This film is a trip in that it’s a completely enthralling multi-genre mash-up.
    I call it a “psychorillernoirodrama.”

    At its core the story is a tawdry melodrama, but the female lead is a quietly psychotic femme fatale. And while it’s filmed in color, thus kind of negating its noirness, the director and DP still do a lot of cool stuff with lights and shadows.
    The ending, which is a murder trial, is a bit hokey and over-the-top and feels more like a vintage episode of Jerry Springer than an actual trial, but it’s the only weak spot in an otherwise stellar film.

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  18. #68
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    THAT TOUCH OF MINK (1962)
    Admittedly, I haven’t seen many of Doris Day’s films, but I am well aware of the wholesome Midwest girl persona Hollywood crafted around her and that aura is in full effect in this breezy romcom.
    The story unfolds like the blueprint for Pretty Woman: “ruthless” businessman meets charming girl not in his social circle, she helps him become more humane, they fall in love amidst hijinx galore.
    The film pretty much coasts along on both Day and Cary Grant’s charisma, as well as some super sharp dialogue.
    The whole affair feels like a vintage Disney flick for adults.

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  19. #69
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    RIDE THE PINK HORSE (1947)
    Director/star Robert Montgomery’s second stab at noir, while not as cutting edge experimental as The Lady in the Lake, is a hard-boiled classic. The dialogue is rough-n-tough, the characters border on caricature, and the sets are cool. The story is a fairly simple one of revenge and blackmail, but it’s delivered with economical panache.
    The supporting cast is fantastic, although there are a few casting gaff due to that particular period of filmmaking, such as having a white actress play a Mexican waif, but overall it’s a well-crafted potboiler.



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  20. #70
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    GUNGA DIN
    This is a strange film and not one I would laud as being as classic as its reputation would lead one to believe.
    For one it puts forth a strange mixture of pro-colonialism, bravura action, and slapstick comedy; non of which ever really gels. In regards to the latter, it often times feels like an Abbott and Costello film.
    And I won’t even talk about the Jewish actor in brown face portraying the title role, which is cringe worthy beyond reproach.
    That said, the influence on both Raiders of the Lost Ark and Indiana Jones and the Temple of Doom is glaringly apparent.
    Yet despite all of this, the trio of top-billed actors—Douglas Fairbanks, Jr., Carey Grant, and Victor McLaglen—are really the only reason to watch this film; they have pretty great chemistry together. Plus it’s kind of cool to see Grant kicking ass in ribald fight sequences given that I am more familiar with him in romcoms.

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  21. #71
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    Agree; I watched this before ever seeing Sam Jaffe as his real self, and was horrified. I still enjoy it, though, as kind of a window into the tone-deafness of the times. Oh, and anything with Thugees in it is a winner ...... KALI Baby!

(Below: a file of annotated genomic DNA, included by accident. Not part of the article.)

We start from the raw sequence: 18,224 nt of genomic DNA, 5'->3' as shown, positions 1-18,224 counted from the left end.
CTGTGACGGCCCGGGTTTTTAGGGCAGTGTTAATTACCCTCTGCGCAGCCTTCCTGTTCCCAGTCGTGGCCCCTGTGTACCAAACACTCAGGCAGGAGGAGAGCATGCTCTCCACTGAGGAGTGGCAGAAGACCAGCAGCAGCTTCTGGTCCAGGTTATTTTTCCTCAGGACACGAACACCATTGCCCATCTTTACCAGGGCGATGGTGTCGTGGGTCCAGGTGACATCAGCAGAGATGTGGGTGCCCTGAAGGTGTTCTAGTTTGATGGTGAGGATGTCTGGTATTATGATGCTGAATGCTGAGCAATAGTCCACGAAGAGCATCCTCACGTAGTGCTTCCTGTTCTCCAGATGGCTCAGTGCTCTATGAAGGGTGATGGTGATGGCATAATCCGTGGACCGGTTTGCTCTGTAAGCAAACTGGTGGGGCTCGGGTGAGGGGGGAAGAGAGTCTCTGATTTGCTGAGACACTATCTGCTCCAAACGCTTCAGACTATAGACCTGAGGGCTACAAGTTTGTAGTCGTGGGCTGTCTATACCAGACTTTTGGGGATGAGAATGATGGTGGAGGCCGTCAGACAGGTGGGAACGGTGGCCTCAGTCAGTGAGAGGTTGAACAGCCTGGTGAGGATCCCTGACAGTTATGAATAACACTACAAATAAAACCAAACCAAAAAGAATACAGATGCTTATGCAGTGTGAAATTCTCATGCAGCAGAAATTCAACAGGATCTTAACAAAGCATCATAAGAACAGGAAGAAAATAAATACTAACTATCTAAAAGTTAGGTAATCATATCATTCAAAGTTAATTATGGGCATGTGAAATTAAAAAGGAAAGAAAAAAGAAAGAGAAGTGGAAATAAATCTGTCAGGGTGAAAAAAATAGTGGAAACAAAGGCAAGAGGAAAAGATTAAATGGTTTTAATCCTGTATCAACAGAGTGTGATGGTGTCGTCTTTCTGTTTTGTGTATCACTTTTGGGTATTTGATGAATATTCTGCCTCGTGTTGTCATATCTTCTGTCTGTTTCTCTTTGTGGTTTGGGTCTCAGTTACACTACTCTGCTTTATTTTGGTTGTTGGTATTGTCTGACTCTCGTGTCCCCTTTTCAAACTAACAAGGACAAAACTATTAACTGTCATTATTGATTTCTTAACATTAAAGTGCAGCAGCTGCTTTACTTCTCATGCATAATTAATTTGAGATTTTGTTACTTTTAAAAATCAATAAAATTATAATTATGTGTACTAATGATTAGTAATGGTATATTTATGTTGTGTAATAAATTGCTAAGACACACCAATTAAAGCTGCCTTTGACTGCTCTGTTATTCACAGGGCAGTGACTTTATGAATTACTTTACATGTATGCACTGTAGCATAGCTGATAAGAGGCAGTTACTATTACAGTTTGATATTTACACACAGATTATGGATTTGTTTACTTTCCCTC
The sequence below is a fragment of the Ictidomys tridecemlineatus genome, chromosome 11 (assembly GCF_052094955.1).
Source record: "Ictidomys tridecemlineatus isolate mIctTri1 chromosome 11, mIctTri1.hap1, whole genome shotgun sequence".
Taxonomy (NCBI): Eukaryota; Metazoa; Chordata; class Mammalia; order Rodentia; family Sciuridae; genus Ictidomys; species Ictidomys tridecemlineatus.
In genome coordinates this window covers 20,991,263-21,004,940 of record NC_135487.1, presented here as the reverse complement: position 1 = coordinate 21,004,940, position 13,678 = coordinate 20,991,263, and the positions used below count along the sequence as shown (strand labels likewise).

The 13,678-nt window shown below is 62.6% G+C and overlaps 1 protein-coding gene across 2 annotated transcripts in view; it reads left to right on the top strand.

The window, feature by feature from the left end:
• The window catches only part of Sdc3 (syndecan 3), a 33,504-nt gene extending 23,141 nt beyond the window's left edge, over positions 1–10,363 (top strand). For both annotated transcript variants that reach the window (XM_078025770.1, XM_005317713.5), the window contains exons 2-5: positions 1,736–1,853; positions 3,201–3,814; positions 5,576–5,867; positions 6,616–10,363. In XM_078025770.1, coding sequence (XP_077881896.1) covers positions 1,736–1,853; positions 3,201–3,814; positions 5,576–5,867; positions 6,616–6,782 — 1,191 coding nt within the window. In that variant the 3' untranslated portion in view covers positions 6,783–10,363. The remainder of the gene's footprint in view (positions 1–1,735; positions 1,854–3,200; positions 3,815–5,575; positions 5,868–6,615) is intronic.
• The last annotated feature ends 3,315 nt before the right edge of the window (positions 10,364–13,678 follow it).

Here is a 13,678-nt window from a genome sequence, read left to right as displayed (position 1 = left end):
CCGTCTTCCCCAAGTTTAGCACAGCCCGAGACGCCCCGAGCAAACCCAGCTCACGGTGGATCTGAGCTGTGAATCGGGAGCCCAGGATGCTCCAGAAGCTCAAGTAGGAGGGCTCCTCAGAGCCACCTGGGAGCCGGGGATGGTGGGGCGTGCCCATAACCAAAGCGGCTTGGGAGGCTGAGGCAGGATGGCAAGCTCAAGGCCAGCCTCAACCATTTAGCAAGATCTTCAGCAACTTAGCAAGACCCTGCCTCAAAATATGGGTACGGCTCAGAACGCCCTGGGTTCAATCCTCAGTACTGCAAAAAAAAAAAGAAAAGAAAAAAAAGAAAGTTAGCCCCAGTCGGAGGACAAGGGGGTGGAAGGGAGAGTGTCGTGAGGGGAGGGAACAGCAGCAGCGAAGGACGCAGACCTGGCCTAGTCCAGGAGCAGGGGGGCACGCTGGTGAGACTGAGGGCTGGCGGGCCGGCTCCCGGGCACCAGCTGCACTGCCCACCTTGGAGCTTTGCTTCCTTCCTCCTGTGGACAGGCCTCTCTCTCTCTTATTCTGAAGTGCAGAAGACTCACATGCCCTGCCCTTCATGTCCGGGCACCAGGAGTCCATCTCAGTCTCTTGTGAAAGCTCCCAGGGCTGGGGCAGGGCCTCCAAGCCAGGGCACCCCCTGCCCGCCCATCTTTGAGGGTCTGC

22. #72
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    THE STRANGE LOVE OF MARTHA IVERS - (1946)
    [streaming on both Prime and Kanopy]

    As with the aforementioned Leave Her to Heaven, this potboiler is a mash-up of noir and turgid melodrama. Anchored by some fabulous acting turns from Van Heflin, Barbara Stanwyck, Kirk Douglas (exuding creepy schmarm), and Lizbeth Scott (my new Golden Era of Hollywood crush), the film revels in a sordid story about misguided affection, greed, and morality.



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  23. #73
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    Barbie is teeming with classic film inspirations and references…

    Last edited by dookeyXXX; 07-29-2023 at 10:41 AM.
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  24. #74
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    THE LINEUP (1958)
    This early Don Siegel (Dirty Harry, Charley Varrick, amongst others) joint is a mash-up of noir and police procedural that starts out pretty rudimentary, but really gathers steam when Eli Wallach and Robert Keith pop up as Dancer and Julian, a psychotic hitman duo; they steal the picture and elevate it above standard fare. Siegal’s direction is solid and gritty, lending the proceedings a certain amount of gritty verite.
    But it’s really Wallach’s maniacal glee and Keith’s macabre effemininity that create a captivating montage

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  25. #75
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    5 AGAINST THE HOUSE (1955)
    This film is a strange mix of college bro comedy, noir, heist, and social commentary featuring an interesting cast. Brian Keith as the heavy (I grew up with him in the light-hearted Family Affair), Kim Novak in an early role as a pseudo femme fatale, Kerwin Matthews (best know for portraying Sinbad and Gulliver), and Alvy Moore (the bumbling grocer in Green Acres).
    Directed by Phil Karlson (Kansas City Confidential, Walking Tall), its pacing is quick and the dialogue is snappy, but the real star is Old School Reno, providing a glimpse into the golden era of The Biggest Little City.

    Rumor has it that Scorsese cited this film as an inspiration on Casino and it also supposedly influenced the original Rat Pack Oceans 11.